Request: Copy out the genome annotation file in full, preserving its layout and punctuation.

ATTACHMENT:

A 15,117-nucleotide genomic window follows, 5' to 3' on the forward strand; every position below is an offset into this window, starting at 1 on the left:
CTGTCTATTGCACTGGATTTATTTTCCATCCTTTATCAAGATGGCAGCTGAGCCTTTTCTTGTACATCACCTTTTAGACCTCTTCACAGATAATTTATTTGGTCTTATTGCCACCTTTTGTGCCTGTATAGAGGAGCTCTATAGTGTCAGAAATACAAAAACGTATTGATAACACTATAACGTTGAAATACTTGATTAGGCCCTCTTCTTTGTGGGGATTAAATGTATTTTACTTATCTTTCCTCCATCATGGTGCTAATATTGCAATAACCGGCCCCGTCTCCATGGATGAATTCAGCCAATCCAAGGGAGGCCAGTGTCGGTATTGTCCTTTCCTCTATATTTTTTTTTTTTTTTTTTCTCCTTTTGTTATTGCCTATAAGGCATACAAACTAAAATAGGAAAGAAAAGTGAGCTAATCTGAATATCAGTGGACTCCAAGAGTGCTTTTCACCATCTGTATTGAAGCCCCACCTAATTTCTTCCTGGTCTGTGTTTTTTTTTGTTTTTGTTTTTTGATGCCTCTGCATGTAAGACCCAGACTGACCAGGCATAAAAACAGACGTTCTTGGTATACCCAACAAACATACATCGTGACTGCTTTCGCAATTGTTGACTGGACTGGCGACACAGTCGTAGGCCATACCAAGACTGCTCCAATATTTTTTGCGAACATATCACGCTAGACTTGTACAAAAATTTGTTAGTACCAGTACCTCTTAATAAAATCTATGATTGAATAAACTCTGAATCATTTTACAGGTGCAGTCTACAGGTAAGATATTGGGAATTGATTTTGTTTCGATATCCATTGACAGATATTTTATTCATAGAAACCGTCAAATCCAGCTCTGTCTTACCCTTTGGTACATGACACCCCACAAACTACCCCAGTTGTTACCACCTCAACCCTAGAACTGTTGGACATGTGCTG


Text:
A 15,117-nucleotide genomic window follows, 5' to 3' on the forward strand; every position below is an offset into this window, starting at 1 on the left:
CTGTCTATTGCACTGGATTTATTTTCCATCCTTTATCAAGATGGCAGCTGAGCCTTTTCTTGTACATCACCTTTTAGACCTCTTCACAGATAATTTATTTGGTCTTATTGCCACCTTTTGTGCCTGTATAGAGGAGCTCTATAGTGTCAGAAATACAAAAACGTATTGATAACACTATAACGTTGAAATACTTGATTAGGCCCTCTTCTTTGTGGGGATTAAATGTATTTTACTTATCTTTCCTCCATCATGGTGCTAATATTGCAATAACCGGCCCCGTCTCCATGGATGAATTCAGCCAATCCAAGGGAGGCCAGTGTCGGTATTGTCCTTTCCTCTATATTTTTTTTTTTTTTTTTTCTCCTTTTGTTATTGCCTATAAGGCATACAAACTAAAATAGGAAAGAAAAGTGAGCTAATCTGAATATCAGTGGACTCCAAGAGTGCTTTTCACCATCTGTATTGAAGCCCCACCTAATTTCTTCCTGGTCTGTGTTTTTTTTTGTTTTTGTTTTTTGATGCCTCTGCATGTAAGACCCAGACTGACCAGGCATAAAAACAGACGTTCTTGGTATACCCAACAAACATACATCGTGACTGCTTTCGCAATTGTTGACTGGACTGGCGACACAGTCGTAGGCCATACCAAGACTGCTCCAATATTTTTTGCGAACATATCACGCTAGACTTGTACAAAAATTTGTTAGTACCAGTACCTCTTAATAAAATCTATGATTGAATAAACTCTGAATCATTTTACAGGTGCAGTCTACAGGTAAGATATTGGGAATTGATTTTGTTTCGATATCCATTGACAGATATTTTATTCATAGAAACCGTCAAATCCAGCTCTGTCTTACCCTTTGGTACATGACACCCCACAAACTACCCCAGTTGTTACCACCTCAACCCTAGAACTGTTGGACATGTGCTG